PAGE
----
by Dennis Dalman
For many years, on some nights, Bob Heins would get up out of bed, leave his wife snoozing as he put his clothes on. Then he would hurry out of his house and return sometimes hours later to crawl back into bed next to his still-sleeping wife.
No, Heins wasn’t some kind of midnight rambler. He was out on wee-hour fire calls.
After 32 years as a volunteer member on the Sartell-LeSauk Fire Department, Capt. Heins is now retired.
Having to leave his sleeping wife in the middle of a night is just one example of how families of firefighters also make sacrifices for the safety of their cities. Quite often, family plans are disrupted when a fire call comes in. Such unexpected calls can happen during dinners, picnics, special events and, yes, even in the middle of the night.
In some of the talks he’s given since retiring, Heins is quick to thank his family – wife Cindy and daughter Miranda – for their steadfast support through more than three decades.
“The whole family is part of a firefighters’ job,” Heins said. “There’s not only fire calls but also training nights and meeting nights when firefighters are away from their families.”
Cindy has been a cook at Sartell Senior High School for 20 years. Miranda, who was just a toddler when her father joined the fire department in 1980, now works for the city of Tulsa, Okla.
Before joining the department, Heins served for four years as a volunteer reserve officer for the Sartell Police Department.
Heins loved his job on the fire department for a number of reasons. First, he enjoyed the camaraderie and teamwork with the other firefighters as they became a virtual extended family. Second, he liked the satisfaction of helping people in crises. And third, the job helped keep him in shape. Needless to say, fighting fires and helping out at other emergencies is very physical work.
“It was almost like an excuse for me to stay in shape,” he said. “I can still do that kind of physical work, but I just felt it was time for me to retire.”
At age 59, Heins still keeps in shape. He still likes to ride bike and to “keep moving,” which is his two-word recipe for avoiding the sloth that can lead to medical problems – and worse. He and Cindy enjoy their motorcycle trips to Rapid City, S.D., a virtual mecca for them for the past 27 years.
Another way Heins “keeps moving” is his love of hunting, which took him as far as Saskatchewan, Canada quite a few times throughout the years.
Two fire calls Heins remembers most vividly are a recent one (the explosion and fire at the Verso paper mill last year) and one that happened about 20 years ago. That fire happened in Rockwood Estates mobile-home park south of Rice. The Sartell-LeSauk department was paged for mutual aid. Heins can still vividly recall the sadness and horror he felt when he and fellow firefighter Mark Guggenberger saw a young boy who had died in the fire. The child had been playing with a cigarette lighter when it set a fire, causing the boy, in fear and panic, to run and hide in a closet. The fast-spreading fire caused the boy’s death.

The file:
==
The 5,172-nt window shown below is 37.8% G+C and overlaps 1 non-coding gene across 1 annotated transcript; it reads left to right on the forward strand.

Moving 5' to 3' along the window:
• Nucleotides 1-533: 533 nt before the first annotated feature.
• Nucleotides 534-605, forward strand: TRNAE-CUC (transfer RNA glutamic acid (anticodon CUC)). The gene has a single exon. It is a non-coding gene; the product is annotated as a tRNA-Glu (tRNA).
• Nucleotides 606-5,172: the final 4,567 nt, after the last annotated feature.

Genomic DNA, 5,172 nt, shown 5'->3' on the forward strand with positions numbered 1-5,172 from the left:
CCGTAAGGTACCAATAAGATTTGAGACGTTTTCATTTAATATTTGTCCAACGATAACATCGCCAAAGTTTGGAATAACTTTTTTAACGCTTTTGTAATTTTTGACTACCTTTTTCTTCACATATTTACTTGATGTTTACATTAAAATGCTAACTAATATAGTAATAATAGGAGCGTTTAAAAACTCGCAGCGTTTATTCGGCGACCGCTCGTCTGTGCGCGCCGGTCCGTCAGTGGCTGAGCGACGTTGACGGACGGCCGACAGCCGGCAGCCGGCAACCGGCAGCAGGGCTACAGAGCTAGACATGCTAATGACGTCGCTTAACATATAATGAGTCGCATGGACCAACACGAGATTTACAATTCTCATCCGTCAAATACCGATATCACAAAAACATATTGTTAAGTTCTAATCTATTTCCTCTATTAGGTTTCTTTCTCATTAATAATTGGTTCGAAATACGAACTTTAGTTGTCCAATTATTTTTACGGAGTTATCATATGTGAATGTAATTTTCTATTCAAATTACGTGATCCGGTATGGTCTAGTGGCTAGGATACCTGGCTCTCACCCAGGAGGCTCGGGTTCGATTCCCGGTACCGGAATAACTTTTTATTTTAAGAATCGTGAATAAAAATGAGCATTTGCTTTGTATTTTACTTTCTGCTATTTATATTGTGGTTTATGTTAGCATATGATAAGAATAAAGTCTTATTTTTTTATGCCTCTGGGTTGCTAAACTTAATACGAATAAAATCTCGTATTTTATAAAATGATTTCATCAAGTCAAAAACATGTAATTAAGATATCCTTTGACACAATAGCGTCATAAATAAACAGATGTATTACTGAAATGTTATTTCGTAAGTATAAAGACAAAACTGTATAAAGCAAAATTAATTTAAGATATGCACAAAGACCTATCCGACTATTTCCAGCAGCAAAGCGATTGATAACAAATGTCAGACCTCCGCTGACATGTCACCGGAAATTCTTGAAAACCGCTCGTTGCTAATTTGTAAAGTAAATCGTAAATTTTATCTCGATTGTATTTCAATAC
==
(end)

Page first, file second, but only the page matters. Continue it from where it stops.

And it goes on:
“It sure wasn’t one of the good moments I’ve had, that’s for sure,” Heins said in an understatement. “As firefighters we have a lot of fun and lots of joking, but then at times our work is as serious as it can get, like finding the boy’s body in that home. Those kinds of tragic things will happen sooner or later in the lives of firefighters.”
Heins said he has been impressed by how the now 30-member Sartell-LeSauk Fire Department has always prized up-to-date, state-of-the-art training and the way the more seasoned members go the extra mile to help train newer members.
Heins’ brother, Steve, was also a member of the department but had to quit when he moved out of the “call area,” too far north of Sartell for a rapid-enough fire-call response time. Heins and his brother still connect with their long-time firefighting buddies. Heins is proud to be part of the retired-firefighters organization.
“Firefighting,” he said, “becomes a hobby, and it’s a brotherhood. I’ve made a lot of good friends and have many great memories.”
Dalman was born and raised in South St. Cloud, graduated from St. Cloud Tech High School, then graduated from St. Cloud State University with a degree in English (emphasis on American and British literature) and mass communications (emphasis on print journalism). He studied in London, England for a year (1980-81) where he concentrated on British literature, political science, the history of Great Britain and wrote a book-length study of the British writer V.S. Naipaul. Dalman has been a reporter and weekly columnist for more than 30 years and worked for 16 of those years for the Alexandria Echo Press.